U.S. Army Africa Warrant Officer receives Samuel Sharpe Award
January 26, 2011
- U.S. Army Africa CWO receives award for implementing mortuary affairs procedures in Africa
- Chief Warrant Officer 4 Marilynn Bradley receives the Samuel Sharpe Award
VICENZA, Italy -- Chief Warrant Officer 4 Marilynn Bradley, senior maintenance technician for U.S. Army Africa G-4 (Logistics), received the Samuel Sharpe Award from the U.S. Army Ordnance Corps Association at a monthly hail-and-farewell ceremony Jan. 21.
"CW4 Bradley-Watts has been the linchpin for improving every facet of the maintenance posture within the command," Chief Warrant Officer 4 Joachim Consiglio said.
Bradley was nominated and received this award for her exemplary work as chief of material readiness and for her work on U.S. Army Africa mortuary affairs policy, he said.
"As chief of material readiness, [ Bradley] established a continent-wide maintenance program for Army forces operations in Africa," said Col. Michael A. Balser. "For the first time someone put together operational procedures and guidance. And from those Army specific procedures, in some cases, those procedures were adopted at a national level for African partner nation use."
The Samuel Sharpe Award is named for one of a council of 13 freemen who presided over the Massachusetts Bay Colonies in the 1600s. Samuel Sharpe was appointed as "Master Gunner of Ordnance" by the colonial authority to care for shot, powder and other essential supplies. According to the Ordnance Corps Association, this award honors those "whose selfless contributions to the Corps stand out in the eyes of their seniors, peers and subordinates alike."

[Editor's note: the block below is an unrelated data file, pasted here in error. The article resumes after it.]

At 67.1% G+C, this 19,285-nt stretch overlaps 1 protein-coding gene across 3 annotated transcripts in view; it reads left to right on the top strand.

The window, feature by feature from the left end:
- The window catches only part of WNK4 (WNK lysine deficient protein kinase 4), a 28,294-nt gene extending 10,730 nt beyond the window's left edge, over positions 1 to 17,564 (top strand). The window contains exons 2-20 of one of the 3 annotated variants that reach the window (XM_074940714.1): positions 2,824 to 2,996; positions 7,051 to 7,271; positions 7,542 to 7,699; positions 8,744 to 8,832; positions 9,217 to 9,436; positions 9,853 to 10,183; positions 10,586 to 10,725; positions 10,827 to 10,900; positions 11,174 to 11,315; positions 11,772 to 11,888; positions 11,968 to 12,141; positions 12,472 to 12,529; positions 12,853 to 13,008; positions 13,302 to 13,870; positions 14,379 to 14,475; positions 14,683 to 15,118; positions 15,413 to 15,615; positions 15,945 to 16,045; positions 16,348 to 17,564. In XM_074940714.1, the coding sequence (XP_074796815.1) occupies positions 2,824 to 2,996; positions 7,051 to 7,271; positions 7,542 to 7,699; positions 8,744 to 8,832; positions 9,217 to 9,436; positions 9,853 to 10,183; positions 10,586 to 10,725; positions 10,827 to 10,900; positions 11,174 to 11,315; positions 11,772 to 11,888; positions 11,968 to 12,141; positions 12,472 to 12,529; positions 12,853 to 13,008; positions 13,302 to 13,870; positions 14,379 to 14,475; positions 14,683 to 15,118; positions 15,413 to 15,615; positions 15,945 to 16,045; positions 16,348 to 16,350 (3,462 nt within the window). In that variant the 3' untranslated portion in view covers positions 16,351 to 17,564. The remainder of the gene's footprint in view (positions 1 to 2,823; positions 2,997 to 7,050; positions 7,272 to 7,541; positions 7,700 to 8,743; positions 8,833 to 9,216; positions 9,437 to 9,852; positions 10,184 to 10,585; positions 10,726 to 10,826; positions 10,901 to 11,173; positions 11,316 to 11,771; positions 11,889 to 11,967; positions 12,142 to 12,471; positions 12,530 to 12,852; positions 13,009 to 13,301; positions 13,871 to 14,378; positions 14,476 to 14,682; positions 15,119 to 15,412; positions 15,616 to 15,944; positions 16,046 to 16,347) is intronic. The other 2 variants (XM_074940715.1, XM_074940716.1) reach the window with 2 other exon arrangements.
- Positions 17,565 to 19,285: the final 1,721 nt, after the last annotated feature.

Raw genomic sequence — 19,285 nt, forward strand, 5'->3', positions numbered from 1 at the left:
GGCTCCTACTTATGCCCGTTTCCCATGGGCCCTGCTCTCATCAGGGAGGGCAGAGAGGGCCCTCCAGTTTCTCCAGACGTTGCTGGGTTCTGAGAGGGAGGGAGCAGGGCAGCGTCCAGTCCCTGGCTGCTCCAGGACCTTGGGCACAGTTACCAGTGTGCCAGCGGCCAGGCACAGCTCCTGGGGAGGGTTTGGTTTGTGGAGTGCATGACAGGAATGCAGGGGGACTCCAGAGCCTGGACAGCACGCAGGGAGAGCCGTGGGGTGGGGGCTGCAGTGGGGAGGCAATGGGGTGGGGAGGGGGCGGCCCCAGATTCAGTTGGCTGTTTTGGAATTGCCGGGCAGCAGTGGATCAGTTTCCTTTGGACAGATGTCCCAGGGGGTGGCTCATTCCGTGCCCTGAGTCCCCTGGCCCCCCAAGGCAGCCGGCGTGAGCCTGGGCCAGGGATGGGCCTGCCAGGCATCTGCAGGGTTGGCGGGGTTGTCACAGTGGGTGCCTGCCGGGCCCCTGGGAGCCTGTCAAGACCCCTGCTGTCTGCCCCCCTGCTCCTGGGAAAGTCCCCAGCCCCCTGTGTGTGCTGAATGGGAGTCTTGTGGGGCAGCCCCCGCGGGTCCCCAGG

Bradley also created the joint mortuary affairs procedures used by all services to bring fallen soldiers home from anywhere in Africa, Balser said.
"I was totally out of my comfort zone as a maintenance technician, but I try to give my best, 100 percent of my effort to what I do," Bradley said. "I knew the product had to be effective and quality, because it affected other service components."
With 53 different standards for embalming, coordinating remains handling, transportation and processing can become very complex, Balser said.
Bradley has personally worked a 24-hour presence to coordinate the repatriation of service members' remains, and to ensure successful transportation procedures at least four times, Balser said. Most operations end on American soil at Dover Air Force Base in Delaware.
"Her ability to conceptualize and develop a plan for long term growth has helped lay the maintenance foundation for material readiness within the command as we continue to grow the newest Army Service Component Command," Consiglio said.
"This is just a small portion of the contributions CW4 Bradley has made and accomplished in recognition associated with receiving the Samuel Sharpe Award."
After leaving her post with U.S. Army Africa, Bradley will attend the Warrant Officer Staff Course (WOSC) before transferring to the 7th Sustainment Brigade at Fort Eustis, Va., to prepare for future deployment.